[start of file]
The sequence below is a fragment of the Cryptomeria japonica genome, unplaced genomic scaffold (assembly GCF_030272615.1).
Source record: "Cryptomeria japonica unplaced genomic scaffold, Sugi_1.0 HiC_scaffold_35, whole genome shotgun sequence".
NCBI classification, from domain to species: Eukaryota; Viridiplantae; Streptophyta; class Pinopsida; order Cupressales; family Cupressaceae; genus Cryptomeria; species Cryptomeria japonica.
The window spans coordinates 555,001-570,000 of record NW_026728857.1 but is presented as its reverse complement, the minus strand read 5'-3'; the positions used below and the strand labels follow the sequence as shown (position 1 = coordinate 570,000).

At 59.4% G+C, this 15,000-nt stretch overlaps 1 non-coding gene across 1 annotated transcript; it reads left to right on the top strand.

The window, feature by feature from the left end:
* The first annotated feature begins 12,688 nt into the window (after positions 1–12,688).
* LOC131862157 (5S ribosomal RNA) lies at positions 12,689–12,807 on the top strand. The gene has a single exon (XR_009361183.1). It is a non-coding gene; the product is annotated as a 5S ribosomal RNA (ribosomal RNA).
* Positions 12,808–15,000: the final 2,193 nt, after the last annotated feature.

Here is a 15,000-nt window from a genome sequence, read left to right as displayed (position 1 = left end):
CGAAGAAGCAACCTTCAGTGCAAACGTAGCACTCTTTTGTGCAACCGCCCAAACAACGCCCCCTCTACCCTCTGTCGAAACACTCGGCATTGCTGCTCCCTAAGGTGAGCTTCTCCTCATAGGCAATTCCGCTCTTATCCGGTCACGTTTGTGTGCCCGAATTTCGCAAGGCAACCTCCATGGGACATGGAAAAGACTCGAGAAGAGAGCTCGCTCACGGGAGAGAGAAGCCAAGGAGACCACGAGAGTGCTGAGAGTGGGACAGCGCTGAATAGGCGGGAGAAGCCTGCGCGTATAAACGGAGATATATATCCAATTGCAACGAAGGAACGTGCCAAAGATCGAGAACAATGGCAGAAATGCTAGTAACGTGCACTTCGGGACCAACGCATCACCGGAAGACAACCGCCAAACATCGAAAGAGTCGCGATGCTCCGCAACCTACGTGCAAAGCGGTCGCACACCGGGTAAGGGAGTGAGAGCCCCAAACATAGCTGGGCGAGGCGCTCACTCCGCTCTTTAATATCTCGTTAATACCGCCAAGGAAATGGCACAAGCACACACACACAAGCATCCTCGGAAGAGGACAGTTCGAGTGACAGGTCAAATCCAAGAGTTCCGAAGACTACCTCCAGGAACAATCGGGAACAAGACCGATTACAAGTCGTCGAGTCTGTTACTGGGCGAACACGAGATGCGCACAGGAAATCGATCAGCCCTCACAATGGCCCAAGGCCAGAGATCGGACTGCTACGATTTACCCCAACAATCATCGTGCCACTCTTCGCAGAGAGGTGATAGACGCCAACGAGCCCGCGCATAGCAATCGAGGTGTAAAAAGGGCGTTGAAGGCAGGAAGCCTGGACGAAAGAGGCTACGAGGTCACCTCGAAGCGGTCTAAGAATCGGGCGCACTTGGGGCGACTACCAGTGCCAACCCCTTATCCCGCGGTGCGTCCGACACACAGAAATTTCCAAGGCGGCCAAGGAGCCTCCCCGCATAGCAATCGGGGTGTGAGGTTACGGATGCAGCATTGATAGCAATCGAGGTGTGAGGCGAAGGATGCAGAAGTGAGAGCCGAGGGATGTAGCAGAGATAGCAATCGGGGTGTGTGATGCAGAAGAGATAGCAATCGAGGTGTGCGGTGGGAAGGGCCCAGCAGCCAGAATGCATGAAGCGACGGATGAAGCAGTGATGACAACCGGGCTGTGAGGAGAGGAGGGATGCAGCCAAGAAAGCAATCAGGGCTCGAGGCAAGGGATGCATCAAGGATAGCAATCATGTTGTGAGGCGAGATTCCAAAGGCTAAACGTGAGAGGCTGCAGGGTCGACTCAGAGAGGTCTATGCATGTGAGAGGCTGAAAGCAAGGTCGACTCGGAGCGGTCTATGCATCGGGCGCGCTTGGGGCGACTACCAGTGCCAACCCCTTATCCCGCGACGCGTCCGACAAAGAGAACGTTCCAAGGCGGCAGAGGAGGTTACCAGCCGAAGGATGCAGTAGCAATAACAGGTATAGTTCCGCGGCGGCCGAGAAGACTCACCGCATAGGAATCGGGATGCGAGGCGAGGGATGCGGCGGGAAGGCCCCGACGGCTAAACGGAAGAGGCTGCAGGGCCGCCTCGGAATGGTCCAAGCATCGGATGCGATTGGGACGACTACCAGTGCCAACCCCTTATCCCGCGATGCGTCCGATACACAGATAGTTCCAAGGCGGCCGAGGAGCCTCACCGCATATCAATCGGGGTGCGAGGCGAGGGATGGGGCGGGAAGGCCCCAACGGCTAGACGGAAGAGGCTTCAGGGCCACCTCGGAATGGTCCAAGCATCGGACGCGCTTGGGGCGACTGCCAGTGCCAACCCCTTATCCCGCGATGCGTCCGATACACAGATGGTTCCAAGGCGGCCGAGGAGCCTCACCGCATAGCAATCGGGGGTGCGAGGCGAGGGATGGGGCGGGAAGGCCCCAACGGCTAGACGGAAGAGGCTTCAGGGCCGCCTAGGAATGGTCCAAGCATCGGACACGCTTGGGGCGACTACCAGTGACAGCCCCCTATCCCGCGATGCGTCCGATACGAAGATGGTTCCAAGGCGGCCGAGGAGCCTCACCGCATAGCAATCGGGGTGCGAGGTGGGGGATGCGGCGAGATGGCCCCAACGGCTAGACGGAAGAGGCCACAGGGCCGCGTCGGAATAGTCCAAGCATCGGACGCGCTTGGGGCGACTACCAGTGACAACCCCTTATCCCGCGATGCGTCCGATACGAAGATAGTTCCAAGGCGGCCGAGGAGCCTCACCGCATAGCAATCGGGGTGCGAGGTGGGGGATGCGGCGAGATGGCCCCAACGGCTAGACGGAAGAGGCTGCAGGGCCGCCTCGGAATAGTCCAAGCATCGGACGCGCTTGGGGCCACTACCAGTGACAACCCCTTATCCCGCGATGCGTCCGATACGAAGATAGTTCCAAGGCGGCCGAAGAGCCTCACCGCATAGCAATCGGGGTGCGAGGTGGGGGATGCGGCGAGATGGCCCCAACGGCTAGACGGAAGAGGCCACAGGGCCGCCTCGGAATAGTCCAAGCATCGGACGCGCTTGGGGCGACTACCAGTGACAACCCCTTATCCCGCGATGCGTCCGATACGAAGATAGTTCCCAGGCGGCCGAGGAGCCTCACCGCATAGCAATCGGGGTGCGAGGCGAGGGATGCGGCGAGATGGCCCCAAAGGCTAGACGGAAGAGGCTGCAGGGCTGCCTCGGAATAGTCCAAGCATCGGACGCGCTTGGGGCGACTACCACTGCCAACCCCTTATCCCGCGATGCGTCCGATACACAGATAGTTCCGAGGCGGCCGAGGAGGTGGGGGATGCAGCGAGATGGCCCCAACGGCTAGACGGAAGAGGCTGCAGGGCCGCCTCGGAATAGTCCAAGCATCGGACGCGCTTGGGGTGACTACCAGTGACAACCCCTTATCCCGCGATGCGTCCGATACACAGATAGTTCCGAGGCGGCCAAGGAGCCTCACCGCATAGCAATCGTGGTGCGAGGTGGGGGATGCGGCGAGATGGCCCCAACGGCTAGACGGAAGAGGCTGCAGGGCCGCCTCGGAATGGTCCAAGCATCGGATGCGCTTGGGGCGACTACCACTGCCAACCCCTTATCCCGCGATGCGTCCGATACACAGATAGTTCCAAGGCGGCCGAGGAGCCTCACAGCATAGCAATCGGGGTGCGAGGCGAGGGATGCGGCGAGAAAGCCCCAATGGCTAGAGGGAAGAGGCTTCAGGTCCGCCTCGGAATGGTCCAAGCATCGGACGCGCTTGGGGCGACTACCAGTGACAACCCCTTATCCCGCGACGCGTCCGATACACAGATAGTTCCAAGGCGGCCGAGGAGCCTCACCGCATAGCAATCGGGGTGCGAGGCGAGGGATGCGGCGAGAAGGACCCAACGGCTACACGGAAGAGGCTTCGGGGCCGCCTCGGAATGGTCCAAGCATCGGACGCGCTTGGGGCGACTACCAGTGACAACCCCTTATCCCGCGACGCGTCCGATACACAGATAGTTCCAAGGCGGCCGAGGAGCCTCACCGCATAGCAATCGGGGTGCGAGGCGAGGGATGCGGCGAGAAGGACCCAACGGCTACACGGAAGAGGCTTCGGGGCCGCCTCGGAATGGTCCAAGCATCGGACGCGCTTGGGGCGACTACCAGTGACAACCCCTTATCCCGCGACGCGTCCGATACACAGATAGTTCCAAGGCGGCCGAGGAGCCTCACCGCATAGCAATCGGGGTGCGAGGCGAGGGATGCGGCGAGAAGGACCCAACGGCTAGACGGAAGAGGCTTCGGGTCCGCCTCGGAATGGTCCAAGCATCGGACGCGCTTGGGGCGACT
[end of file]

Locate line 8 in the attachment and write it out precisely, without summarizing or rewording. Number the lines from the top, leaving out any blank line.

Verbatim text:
* LOC131862157 (5S ribosomal RNA) lies at positions 12,689–12,807 on the top strand. The gene has a single exon (XR_009361183.1). It is a non-coding gene; the product is annotated as a 5S ribosomal RNA (ribosomal RNA).